I think it was the New Orleans marathon that caused me to recognize that an institution of higher learned would no longer do, and this summer I’ll surrender my office key at the college and join the company of the retired.

I learned from a friend that in Viet Nam, when a person retires, friends say, “She has gone to the garden.” Such will be my lucky destiny—cultivating beets and poem, beans and songs, squash and stories. And always growing texts from native seed—a word overheard, dreamed, or looming forth from the mind. Then we look across the fire into each other’s eyes, and tell stories.


Gone to the Garden

In Viet Nam, when one retires, 

people say, Ve vuon… Our friend 

has ‘gone to the garden.’

Now my calendar appoints the seasons.

Now I take calls from jay and crow

as I open a row in dark earth.

Now I confer with seed of beet and gourd,

and with a tent of sticks and string

I offer the bean vines a path to heaven.

Instead of paper, mulch.

Instead of clock, dawn and dusk.

Instead of memo, memory—

bowing over potato ground

I greet my father’s shadow

lifting the hoe.



Kim Stafford is the author of a dozen book of poetry and prose, and the founding director of the Northwest Writing Institute at Lewis & Clark College in Oregon, USA. He currently serves as Oregon’s Poet Laureate. His Encyclopedia for Growing Older can be found at

All memo readers
From: Ted E. Bare
RE: The Bare Essentials

Periodically, news about my new business, The Bare Essentials, will be sent to selected persons, who as a friend and colleague puts it, are nude under their clothes. She knows about the bare essentials.

This memo will be short. We, here at the Bare Essentials, believe in walking our talk...and our essentials. So, there will not be lot of fluff or filler, just the bare essentials.

Many of you have inquired about how I am doing since retirement stripped me of weekly pay and some benefits. Many of you have agreed that their actions exposed the true undergarments of the organization and, I agree, it was ugly. Well, as many of my business say, you can strip us of pay and benefits, but when you get down to the bare essentials, you will find a treasure.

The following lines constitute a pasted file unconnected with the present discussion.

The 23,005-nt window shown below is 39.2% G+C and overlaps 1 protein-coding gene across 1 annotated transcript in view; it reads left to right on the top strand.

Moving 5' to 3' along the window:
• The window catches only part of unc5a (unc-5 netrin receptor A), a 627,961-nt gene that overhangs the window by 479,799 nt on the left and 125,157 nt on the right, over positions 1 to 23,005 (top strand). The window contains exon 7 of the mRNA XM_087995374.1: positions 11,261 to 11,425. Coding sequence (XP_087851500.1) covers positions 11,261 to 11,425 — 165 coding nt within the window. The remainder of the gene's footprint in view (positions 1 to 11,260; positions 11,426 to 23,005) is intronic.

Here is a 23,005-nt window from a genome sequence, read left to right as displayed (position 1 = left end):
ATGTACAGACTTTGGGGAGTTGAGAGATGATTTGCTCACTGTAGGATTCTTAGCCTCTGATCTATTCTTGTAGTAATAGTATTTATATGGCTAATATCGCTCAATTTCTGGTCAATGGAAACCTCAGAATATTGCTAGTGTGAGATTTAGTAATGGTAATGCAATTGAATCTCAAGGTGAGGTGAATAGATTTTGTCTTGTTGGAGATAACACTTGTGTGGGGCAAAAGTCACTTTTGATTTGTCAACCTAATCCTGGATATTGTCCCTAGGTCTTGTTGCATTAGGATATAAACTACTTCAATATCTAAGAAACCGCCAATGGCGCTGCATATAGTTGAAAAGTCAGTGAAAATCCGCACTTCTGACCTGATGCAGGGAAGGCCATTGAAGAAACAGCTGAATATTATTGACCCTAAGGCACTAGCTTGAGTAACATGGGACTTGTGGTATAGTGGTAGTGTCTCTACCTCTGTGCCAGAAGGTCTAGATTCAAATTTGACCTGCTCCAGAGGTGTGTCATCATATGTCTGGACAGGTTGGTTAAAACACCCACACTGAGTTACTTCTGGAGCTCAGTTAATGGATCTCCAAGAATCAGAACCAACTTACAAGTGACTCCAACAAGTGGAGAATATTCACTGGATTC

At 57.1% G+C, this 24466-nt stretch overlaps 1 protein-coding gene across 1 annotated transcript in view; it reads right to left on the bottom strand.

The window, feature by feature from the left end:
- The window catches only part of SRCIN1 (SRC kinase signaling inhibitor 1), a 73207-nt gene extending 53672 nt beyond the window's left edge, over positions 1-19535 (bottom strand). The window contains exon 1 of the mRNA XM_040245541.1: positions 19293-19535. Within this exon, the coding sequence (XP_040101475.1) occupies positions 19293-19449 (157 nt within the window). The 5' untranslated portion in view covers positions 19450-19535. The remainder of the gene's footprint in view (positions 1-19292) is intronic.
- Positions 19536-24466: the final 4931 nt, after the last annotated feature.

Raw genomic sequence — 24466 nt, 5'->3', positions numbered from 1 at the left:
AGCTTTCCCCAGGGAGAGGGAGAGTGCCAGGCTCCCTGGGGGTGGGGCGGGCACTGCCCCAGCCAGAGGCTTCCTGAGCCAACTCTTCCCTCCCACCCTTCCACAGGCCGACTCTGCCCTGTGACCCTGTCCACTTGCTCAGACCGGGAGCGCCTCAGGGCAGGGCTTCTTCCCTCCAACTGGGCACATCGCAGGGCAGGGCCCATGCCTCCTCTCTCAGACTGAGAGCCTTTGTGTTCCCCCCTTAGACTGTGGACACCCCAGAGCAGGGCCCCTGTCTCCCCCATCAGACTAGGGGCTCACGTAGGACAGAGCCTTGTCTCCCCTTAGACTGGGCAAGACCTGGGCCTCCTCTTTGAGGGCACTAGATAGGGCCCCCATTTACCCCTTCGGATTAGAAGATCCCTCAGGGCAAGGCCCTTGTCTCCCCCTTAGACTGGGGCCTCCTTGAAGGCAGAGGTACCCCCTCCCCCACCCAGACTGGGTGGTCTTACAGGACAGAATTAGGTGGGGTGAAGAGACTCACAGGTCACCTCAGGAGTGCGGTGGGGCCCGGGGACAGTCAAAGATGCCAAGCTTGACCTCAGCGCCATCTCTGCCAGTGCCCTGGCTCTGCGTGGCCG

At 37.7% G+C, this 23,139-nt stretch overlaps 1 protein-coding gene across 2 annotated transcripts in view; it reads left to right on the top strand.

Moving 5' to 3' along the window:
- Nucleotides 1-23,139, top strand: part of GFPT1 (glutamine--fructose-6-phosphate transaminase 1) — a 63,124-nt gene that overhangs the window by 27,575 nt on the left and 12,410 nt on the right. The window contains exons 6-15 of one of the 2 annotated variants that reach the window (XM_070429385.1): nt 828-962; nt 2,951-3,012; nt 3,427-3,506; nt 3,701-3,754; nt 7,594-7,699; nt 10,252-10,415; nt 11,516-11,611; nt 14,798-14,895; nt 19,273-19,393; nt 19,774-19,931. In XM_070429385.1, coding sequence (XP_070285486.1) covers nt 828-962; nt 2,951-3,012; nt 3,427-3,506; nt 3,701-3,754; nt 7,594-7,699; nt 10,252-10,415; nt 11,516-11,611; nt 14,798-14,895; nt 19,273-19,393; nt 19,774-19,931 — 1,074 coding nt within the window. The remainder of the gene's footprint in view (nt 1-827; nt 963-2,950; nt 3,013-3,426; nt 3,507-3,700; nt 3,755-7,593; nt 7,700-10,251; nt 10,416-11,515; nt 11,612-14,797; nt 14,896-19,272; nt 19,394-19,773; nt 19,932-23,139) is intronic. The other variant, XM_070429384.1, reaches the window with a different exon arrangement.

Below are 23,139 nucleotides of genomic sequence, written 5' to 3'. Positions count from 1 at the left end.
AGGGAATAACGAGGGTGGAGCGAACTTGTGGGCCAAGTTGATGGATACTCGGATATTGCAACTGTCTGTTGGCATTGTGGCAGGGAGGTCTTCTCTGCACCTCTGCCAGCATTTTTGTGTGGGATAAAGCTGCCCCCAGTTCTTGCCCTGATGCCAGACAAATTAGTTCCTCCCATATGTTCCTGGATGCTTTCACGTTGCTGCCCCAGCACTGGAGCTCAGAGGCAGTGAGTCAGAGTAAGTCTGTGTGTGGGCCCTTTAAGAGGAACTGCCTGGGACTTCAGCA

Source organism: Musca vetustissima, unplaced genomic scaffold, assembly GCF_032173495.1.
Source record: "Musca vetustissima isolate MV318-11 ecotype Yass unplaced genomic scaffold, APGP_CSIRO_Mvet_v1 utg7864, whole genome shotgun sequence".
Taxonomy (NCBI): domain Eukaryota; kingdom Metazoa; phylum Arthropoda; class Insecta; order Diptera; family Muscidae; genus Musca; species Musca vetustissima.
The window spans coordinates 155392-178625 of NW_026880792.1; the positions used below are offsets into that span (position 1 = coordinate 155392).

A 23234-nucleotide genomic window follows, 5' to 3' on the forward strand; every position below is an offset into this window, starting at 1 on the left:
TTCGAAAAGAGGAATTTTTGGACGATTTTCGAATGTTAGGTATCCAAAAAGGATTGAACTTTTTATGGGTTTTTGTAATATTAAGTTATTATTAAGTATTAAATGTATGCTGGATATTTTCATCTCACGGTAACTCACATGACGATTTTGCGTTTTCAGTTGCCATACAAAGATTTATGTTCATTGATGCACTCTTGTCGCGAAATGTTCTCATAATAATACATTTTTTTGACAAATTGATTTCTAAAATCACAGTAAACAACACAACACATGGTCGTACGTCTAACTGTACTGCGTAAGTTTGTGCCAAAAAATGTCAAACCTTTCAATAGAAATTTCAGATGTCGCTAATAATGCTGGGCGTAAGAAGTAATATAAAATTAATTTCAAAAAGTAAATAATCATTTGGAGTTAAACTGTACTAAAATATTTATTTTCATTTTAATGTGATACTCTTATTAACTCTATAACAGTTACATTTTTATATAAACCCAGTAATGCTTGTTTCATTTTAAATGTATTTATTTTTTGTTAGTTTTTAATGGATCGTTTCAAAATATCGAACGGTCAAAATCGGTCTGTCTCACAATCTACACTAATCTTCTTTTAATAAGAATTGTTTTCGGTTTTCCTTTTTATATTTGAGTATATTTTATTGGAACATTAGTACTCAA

I have found work since retirement with people whose skins are either thick or thin. We believe in diversity at The Bare Essentials and, thus, do not discriminate with respect to skin depth. We pride ourselves on meeting people as they are, or as some put it, as they really are. Ours is a straight-forward organization, though we are also willing to work with gay or lesbian persons. We try to embody our mission statement, which reads something like, "Get to the Bare Essentials." Many organizations find this titillating because other consultants, we are told, use layer after layer of words and procedures and jargon - total quality, team work, learning organization - before you can get to the real body of their work, whereas we come in and get to the bare essentials. This doesn't mean a "quickie." No! We have found that many, especially our older customers, don't like quickies, even though they are often quick. Rather, it means that we get to the bare essentials and can linger there as long as the client is willing to pay. Yes, we cut to the quick, but not too quickly. Essentially, we are bearish on The Bear Essentials, as you can tell if you are still reading.

Many speculated that we would not make it at The Bare Essentials. Others thought that if we made it, it would be barely. We don't engage in naval gazing; we're too busy exposing ourselves to would-be customers who, after exposure, are at a loss for words except to say, like the police officer, "We'll book you right away." You know we like books, so those are the words we want to hear.

I hope everything is coming off well for you. If we at the Bare Essentials can assist you in baring your burdens, call us during our intake time of 2:37-2:42 each afternoon.

Ted E. Bare has also been known as Ted Bowman (
a grief educator / writer who specialises in change and transition in families, an organisation, or communities. He lives in the USA but travels to the UK where he works with hospices and care homes. Ted teaches Family Education at the University of Minnesota. He is co- editor of The Wind Blows, The Ice Breaks, poems addressing themes of loss and renewal, and author of two booklets, Loss of Dreams and Finding Hope When Dreams Have Shattered.